It’s 2 p.m. on a Wednesday at The Beach House and there’s a throng around the tiny building at Camelback Road and Fifth Street.

School has let out and kids from Brophy College Preparatory, Xavier College Preparatory and Central High School are in line at the order window, along with workers from nearby offices and folks from the neighborhood, putting in requests for tacos, burritos and quesadillas.

John Lichtenberg, owner of The Beach House, serves up favorites on the menu – a trio of tacos filled with spicy shrimp, grilled fish and batter-fried fish, along with fruity smoothies (photo by Marjorie Rice).

John Lichtenberg, owner of The Beach House, serves up favorites on the menu – a trio of tacos filled with spicy shrimp, grilled fish and batter-fried fish, along with fruity smoothies (photo by Marjorie Rice).

The entire Xavier volleyball team is queued at the pick-up window, along with customers coming by for their phone-in orders and a couple of hefty moving company guys waiting for a stack of to-go boxes to fuel their afternoon.

On the other side, on a covered patio, diners sit at colorful picnic tables, chowing down on tacos stuffed to overflowing – grilled or fried fish and spicy marinated shrimp are favorites – all backed by cabbage slaw, rice, pinto beans, cheddar and pico de gallo, with The Beach House’s colorful “groovy smoothies” in various fruit flavors.

The usual salsas are available, but the adventurous can opt for some spicier selections, including mango habanero sauce, a sweet and spicy blend that takes the heat up a notch. It’s not enough to take the lining off your mouth, but it’s definitely zingy.

Other taco fillings are available – shredded beef, carne asada, chicken, pulled pork and a vegetarian version with grilled marinated nopales, slaw, rice, black beans, feta and pico de gallo (a vegan version is available) – but the fish and shrimp by far top the list of favorites, said owner John Lichtenberg.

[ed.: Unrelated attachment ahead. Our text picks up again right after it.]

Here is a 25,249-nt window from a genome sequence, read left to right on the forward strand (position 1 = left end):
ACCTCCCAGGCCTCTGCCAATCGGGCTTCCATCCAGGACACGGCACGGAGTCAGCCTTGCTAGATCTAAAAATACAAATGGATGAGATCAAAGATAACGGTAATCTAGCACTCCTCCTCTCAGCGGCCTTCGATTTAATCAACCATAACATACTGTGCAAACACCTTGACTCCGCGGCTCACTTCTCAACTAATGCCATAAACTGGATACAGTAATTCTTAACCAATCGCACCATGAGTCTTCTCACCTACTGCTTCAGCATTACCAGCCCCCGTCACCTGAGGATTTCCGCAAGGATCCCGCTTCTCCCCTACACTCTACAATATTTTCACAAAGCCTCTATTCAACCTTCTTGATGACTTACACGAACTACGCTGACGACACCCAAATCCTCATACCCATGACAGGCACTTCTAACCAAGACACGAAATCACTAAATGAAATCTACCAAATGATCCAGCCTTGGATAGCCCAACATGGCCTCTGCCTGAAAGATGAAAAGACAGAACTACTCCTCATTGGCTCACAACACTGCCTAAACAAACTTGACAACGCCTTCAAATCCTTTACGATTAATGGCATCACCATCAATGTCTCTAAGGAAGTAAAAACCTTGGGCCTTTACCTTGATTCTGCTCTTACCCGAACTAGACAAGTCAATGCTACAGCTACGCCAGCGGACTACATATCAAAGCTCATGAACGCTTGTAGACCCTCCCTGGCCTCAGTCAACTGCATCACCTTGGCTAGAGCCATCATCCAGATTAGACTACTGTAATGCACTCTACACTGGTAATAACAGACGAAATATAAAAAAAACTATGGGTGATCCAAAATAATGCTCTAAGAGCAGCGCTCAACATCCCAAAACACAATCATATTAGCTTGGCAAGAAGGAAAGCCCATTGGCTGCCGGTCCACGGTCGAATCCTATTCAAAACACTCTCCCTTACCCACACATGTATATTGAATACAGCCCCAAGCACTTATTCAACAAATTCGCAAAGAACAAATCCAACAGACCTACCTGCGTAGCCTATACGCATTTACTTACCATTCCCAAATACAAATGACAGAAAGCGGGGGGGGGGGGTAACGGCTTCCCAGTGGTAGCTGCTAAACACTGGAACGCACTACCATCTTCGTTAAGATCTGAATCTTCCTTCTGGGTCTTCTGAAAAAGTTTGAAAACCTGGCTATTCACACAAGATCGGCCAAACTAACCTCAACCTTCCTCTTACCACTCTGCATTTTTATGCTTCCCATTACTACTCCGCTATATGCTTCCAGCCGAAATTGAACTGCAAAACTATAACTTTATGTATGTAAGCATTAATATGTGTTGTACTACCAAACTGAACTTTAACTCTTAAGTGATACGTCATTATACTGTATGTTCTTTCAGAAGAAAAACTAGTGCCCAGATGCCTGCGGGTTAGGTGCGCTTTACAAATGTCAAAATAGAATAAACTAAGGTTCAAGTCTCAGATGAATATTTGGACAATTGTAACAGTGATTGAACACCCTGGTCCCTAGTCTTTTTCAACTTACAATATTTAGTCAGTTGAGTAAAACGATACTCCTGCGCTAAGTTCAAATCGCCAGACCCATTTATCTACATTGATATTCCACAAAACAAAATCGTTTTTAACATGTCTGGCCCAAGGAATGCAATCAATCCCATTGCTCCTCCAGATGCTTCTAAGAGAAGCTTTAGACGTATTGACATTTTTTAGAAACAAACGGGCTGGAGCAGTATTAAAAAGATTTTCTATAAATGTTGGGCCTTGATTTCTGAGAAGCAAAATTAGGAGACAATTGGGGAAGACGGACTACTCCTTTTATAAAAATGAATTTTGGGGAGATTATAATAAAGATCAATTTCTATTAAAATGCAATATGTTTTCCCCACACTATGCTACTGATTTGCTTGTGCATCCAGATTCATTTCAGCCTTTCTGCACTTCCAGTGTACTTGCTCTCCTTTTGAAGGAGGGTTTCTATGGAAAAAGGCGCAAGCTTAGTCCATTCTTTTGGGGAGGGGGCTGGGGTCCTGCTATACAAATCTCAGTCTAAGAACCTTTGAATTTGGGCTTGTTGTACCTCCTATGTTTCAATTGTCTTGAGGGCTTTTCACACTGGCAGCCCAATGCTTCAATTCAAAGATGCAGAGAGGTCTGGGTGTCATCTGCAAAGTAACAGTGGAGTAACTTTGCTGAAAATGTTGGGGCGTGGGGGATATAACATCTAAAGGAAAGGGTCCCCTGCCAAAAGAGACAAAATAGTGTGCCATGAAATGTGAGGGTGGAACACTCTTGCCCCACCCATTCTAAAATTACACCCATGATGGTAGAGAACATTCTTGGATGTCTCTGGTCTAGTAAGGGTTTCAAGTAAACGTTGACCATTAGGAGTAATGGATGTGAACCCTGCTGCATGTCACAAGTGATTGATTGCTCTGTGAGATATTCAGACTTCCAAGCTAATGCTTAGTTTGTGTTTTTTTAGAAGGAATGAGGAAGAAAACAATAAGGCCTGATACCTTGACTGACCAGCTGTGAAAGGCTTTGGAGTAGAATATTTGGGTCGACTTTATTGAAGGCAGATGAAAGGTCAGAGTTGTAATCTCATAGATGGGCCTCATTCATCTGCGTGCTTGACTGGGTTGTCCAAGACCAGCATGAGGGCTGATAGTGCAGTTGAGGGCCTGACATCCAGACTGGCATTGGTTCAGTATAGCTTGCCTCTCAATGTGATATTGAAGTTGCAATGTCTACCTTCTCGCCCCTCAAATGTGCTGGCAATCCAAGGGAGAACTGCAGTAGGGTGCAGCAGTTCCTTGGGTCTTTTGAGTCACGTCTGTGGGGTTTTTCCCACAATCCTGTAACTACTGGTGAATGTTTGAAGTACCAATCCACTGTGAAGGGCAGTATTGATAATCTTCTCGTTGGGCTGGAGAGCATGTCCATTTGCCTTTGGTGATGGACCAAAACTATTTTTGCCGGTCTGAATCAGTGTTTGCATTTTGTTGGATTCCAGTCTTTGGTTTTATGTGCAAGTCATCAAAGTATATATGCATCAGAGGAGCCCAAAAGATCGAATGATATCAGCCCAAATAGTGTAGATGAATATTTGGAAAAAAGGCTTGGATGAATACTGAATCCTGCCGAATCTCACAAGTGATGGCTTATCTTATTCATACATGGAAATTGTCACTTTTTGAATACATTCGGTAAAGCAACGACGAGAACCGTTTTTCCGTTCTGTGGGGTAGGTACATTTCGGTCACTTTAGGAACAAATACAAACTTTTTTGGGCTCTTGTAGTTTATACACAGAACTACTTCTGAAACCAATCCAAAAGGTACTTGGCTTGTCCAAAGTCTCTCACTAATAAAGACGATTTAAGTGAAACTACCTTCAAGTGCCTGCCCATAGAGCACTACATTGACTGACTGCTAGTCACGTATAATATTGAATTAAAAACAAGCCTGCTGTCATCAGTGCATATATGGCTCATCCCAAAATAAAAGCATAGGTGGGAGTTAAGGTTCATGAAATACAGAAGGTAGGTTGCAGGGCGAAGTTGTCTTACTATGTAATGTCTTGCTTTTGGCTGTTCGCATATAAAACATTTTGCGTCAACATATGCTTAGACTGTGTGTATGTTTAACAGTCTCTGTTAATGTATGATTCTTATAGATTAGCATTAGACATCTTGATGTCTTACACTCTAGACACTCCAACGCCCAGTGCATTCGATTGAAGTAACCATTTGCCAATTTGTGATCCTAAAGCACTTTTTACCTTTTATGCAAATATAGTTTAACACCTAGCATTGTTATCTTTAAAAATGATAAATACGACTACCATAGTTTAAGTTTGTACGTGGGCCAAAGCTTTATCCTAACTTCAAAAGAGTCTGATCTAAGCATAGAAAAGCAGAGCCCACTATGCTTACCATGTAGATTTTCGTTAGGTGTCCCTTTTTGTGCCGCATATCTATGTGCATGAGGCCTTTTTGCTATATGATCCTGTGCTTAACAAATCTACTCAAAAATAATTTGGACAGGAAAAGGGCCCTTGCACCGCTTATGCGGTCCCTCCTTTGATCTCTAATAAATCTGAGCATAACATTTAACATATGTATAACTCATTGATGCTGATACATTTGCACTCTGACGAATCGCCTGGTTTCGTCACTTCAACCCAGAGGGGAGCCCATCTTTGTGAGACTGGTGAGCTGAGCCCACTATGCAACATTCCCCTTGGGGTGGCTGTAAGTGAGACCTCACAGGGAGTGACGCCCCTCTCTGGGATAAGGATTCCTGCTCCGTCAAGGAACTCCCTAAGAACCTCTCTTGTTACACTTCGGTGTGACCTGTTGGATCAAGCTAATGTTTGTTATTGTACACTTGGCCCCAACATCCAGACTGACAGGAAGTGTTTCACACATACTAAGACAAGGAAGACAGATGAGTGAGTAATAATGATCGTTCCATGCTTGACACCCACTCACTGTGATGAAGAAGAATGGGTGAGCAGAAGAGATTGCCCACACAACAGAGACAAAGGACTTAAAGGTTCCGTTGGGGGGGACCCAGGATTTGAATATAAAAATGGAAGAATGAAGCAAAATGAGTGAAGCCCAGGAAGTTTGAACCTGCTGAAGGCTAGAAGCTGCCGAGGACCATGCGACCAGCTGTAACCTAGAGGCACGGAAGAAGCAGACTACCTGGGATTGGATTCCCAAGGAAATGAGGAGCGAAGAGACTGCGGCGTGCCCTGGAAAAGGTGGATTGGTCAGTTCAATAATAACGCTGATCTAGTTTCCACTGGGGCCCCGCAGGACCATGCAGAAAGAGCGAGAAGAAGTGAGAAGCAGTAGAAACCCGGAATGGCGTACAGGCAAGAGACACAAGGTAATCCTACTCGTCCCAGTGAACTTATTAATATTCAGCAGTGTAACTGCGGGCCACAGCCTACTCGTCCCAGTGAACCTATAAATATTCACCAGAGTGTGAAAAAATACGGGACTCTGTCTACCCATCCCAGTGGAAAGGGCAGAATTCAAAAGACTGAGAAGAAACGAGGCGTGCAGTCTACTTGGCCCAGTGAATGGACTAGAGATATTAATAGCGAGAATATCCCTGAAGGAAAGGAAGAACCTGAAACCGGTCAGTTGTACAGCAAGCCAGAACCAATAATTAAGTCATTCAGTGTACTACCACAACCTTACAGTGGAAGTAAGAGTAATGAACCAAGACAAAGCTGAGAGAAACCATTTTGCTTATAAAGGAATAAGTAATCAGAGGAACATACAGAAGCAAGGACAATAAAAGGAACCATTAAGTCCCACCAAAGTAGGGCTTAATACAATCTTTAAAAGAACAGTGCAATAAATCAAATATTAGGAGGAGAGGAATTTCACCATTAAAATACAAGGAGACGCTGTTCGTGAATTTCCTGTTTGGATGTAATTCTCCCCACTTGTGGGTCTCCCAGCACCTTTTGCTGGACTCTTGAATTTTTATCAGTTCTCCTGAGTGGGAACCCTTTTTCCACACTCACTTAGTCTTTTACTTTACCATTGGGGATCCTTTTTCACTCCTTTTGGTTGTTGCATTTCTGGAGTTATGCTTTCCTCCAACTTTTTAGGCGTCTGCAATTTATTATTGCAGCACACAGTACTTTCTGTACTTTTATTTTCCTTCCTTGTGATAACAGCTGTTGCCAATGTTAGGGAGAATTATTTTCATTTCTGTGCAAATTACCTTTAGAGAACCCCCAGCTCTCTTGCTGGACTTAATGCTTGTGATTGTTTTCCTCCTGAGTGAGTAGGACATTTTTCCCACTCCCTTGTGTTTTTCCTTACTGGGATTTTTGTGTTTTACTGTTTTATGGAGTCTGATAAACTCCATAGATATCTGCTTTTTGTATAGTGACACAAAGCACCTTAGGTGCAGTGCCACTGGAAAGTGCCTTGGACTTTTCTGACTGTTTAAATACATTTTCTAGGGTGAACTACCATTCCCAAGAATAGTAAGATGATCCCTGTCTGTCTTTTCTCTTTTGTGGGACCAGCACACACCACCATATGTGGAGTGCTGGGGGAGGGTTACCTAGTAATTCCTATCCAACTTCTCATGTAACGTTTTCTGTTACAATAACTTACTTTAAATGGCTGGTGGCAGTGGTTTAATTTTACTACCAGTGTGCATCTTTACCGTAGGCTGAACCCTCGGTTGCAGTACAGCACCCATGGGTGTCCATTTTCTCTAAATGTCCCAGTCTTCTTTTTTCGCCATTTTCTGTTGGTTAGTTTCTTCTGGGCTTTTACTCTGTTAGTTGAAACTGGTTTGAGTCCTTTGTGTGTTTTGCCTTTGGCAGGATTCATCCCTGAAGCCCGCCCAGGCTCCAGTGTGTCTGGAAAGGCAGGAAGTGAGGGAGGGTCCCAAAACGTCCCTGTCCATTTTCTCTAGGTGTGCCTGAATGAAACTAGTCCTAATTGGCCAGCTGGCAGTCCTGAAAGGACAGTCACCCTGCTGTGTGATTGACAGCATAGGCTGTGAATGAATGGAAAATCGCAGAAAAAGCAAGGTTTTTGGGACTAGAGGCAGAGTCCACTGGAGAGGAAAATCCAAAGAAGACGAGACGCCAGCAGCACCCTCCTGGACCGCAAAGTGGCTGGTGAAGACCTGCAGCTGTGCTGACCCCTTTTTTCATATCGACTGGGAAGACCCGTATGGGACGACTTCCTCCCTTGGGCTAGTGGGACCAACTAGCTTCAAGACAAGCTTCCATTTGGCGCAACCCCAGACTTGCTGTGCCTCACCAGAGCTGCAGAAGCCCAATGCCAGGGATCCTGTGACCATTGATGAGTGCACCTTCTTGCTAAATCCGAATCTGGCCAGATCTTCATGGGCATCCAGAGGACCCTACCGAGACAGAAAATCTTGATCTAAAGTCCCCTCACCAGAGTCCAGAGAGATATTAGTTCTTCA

“Between fried fish and grilled fish I think we did almost 80,000 orders last year,” he said. “And the shrimp – people really come here for those three. We put them in tacos, burritos and quesadillas.”

The Beach House has been a Camelback landmark since it opened in 2007 under the name The Two Hippies Beach House. It’s hard to miss, with its scraggly agaves, decal-smothered windows and a baby blue ‘60s-era VW bus – at least the chopped off front cabin of the bus. There’s no telling where the rest went. It’s that kind of décor.

Lichtenberg had a varied career in corporate food service and construction among other jobs. He moved to the Valley in 2004 and trained at the Arizona Culinary Institute in 2007. Lichtenberg and his wife, interior designer Kalen Mehlman, bought the restaurant from the original owners and rebranded it in 2013, dropping Two Hippies from the name.

“I was kind of tired of working for corporate and just wanted to do something myself,” Lichtenberg said. “I was looking at food trucks and other ideas – something other than what I was doing. I actually found this place on Craigslist. Everybody looked at me like I was crazy.”

They updated the menu and revamped the kitchen, but kept much of the funky beach shack atmosphere. The menu focuses on fresh, locally sourced food, Lichtenberg said, beginning with
his visits each morning to purveyors and continuing with daily deliveries of ingredients to keep up with customer demand.

As for the décor, well, today, the place looks as if it was picked up – plants, bus, tables and all – from a pregentrification Southern California beach and plopped down on the Camelback site. It’s the kind of spot where you’d feel at home staggering up from some surfing, sand between your toes, salt crusting on your swimsuit, and starving for some grub.

While Mehlman focuses on her interior design career, Lichtenberg is hands-on at The Beach House. Inside, in a prep and grilling area not much bigger than a home walk-in closet, Lichtenberg and his team hustle to fill orders during the post-lunchtime rush hour. Two more workers scurry in the service area, taking orders, filling drinks and manning the delivery and take-out windows.

“We do it all in 520 square feet,” Litchtenberg said.

There’s no room for in-house dining, but plenty of space on the side patio. And it’s a gathering spot for people from all over the Valley and beyond, Lichtenberg said.

“A couple of guys I know come all the way from east Mesa to have lunch on Saturdays,” he said. “And people from California will find us and say, ‘Dude, this is amazing, it makes me feel like I’m at home.’”

The Beach House at 501 E. Camelback Ave. is open 10:30 a.m. to 8 p.m. Tuesdays through Saturdays. Forinformation, call 602-277-0399 or visit www.thebeachh


  • Marjorie Rice

    Marjorie Rice is an award-winning journalist, newspaper food editor, travel editor and cookbook editor with more than three decades' experience writing about the culinary industry.